“Three Puzzles about Spatial Experience” by David Chalmers (6 May)

Is it possible that everything that seems to be on your left is actually on your right?  Is it possible that everything in the world is twice as big as it seems to be?  Is it possible that everything that seems square is actually an extended rectangle?  Through reflection on these and related puzzles I will address some central issues regarding the content of spatial experience.  I will use this analysis to shed light on puzzles about skepticism concerning the external world.

Philosophy Seminar Series.
Date: Monday, 6 May 2013 (Please note that this talk isn’t following our regular day/time for talks)
Time: 10am – 12pm
Venue: Philosophy Resource Room (AS3 #05-23)
Speaker: David Chalmers, Professor of Philosophy and Director of the Centre for Consciousness, Australian National University.
Moderator: Dr. Michael Pelczar

About the Speaker: David Chalmers is Professor of Philosophy and Director of the Centre for Consciousness at the Australian National University.  He is also Professor of Philosophy and Director of the Centre for Mind, Brain, and Consciousness at New York University.  His books include “The Conscious Mind,” “The Character of Consciousness,” and “Constructing the World.”

“The Case Against ‘Objects and Persons'” by Chong Bao Shen Kenneth (19 Mar)

Consider the following argument in which a baseball shatters a window:

1)  The baseball – if it exists – is causally irrelevant to whether its constituent atoms, acting in concert, cause the shattering of the window.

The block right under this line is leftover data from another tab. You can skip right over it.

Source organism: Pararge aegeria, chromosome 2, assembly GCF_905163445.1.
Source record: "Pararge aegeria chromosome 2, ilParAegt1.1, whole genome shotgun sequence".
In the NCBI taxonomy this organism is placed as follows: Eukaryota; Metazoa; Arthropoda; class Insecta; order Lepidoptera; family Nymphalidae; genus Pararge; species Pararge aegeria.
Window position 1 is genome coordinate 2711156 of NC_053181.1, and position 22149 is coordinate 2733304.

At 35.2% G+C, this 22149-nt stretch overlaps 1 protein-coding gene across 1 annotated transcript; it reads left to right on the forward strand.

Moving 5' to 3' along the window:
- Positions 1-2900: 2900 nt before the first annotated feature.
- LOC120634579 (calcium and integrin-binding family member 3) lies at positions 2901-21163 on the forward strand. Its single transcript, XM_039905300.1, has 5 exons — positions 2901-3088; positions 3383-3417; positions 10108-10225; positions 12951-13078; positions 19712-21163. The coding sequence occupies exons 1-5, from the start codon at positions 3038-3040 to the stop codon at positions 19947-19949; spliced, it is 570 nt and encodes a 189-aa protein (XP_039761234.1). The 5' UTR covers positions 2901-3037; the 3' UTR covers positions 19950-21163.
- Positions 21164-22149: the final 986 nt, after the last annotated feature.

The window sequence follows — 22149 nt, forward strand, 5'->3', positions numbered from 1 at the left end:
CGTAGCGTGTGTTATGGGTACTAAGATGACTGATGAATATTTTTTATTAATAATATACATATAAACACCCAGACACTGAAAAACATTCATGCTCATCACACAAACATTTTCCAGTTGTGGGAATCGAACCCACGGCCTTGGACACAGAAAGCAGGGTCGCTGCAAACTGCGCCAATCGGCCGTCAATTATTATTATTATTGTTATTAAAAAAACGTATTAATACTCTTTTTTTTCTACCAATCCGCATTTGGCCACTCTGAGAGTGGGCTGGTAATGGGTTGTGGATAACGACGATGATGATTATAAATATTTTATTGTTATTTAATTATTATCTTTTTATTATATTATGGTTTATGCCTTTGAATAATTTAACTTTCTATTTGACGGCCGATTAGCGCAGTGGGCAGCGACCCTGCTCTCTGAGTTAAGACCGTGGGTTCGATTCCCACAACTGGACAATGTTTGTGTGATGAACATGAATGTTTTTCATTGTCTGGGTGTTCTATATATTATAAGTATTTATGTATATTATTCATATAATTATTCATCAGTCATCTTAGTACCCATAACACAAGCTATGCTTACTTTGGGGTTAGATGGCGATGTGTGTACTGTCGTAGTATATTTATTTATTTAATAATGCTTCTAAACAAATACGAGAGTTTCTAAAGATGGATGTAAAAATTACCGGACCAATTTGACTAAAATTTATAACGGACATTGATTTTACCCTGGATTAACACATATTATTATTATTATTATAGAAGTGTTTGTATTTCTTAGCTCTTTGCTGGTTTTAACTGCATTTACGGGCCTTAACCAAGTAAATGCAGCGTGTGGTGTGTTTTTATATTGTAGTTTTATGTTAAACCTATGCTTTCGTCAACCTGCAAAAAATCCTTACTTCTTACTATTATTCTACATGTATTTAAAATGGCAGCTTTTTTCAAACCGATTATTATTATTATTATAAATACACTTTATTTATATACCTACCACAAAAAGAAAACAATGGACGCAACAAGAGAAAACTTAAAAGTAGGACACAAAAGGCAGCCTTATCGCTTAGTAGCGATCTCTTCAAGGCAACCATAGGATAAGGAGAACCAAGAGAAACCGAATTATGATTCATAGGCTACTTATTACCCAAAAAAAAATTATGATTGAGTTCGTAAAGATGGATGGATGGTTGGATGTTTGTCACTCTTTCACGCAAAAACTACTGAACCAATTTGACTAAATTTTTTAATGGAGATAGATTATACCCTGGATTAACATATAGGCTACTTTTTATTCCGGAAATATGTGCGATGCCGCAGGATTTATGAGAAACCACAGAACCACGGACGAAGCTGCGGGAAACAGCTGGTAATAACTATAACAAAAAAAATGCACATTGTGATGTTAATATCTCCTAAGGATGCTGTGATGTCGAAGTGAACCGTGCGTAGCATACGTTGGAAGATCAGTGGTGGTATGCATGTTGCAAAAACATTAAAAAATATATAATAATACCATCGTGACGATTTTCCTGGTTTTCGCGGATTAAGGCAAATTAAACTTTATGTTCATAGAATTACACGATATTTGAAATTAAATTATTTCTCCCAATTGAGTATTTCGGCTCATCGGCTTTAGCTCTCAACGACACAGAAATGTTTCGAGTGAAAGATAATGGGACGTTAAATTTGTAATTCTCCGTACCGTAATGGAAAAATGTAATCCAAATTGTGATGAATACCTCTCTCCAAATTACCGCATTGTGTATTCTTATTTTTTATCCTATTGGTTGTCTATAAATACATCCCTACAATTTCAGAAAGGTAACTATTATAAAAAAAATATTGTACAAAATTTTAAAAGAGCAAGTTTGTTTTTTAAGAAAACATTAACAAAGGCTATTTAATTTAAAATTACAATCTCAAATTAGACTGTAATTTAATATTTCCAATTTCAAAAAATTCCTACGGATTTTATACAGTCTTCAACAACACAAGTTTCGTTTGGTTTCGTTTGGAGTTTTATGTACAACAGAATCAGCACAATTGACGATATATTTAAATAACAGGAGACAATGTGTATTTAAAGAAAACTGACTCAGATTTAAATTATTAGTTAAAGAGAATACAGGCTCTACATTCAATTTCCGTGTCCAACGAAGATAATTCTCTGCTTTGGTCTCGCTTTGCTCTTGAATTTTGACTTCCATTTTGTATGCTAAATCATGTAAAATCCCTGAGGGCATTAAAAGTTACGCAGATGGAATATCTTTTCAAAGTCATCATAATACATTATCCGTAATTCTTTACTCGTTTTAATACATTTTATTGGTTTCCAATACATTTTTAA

2) The shattering of the window is caused by those atoms, acting in concert.

3) The shattering of the window is not overdetermined.

4) If the baseball exists, it does not cause the shattering of the window. (In other words, it is causally redundant).

Call this the ‘Overdetermination Argument’. Trenton Merricks, in his book, Objects and Persons, takes this argument to show, as I will present, that macroscopic, inanimate objects like tables and chairs don’t exist. At the same time, Merricks thinks persons are not likewise eliminated as persons have causal relevancy by virtue of being conscious. I disagree with Merricks. I believe that if the Overdetermination Argument works at all against ordinary objects, it should work against persons too. I present 3 reasons for rejecting his ontology: two have got to with rejecting the premises involved in his argument for differentiating persons from ordinary objects. The last has got to with a consequence of his position: as I will suggest, if Merricks is right, it would seem that persons exist when they are conscious, but not when they are unconscious.

Graduate Seminar Series.
Date: Tuesday, 19 Mar 2013
Time: 2pm – 4pm
Venue: Philosophy Resource Room (AS3-03-02) (Please note that we are not using our regular venue)
Speaker: Chong Bao Shen Kenneth, MA Student

About the Speaker

Kenneth is currently pursuing his MA at NUS, where he is receiving some pressure to be a dualist under the supervision of his supervisor. In his free time, Kenneth enjoys playing all sorts of games, which might help explain his interest in Philosophy. He also enjoys writing plays and listening to music.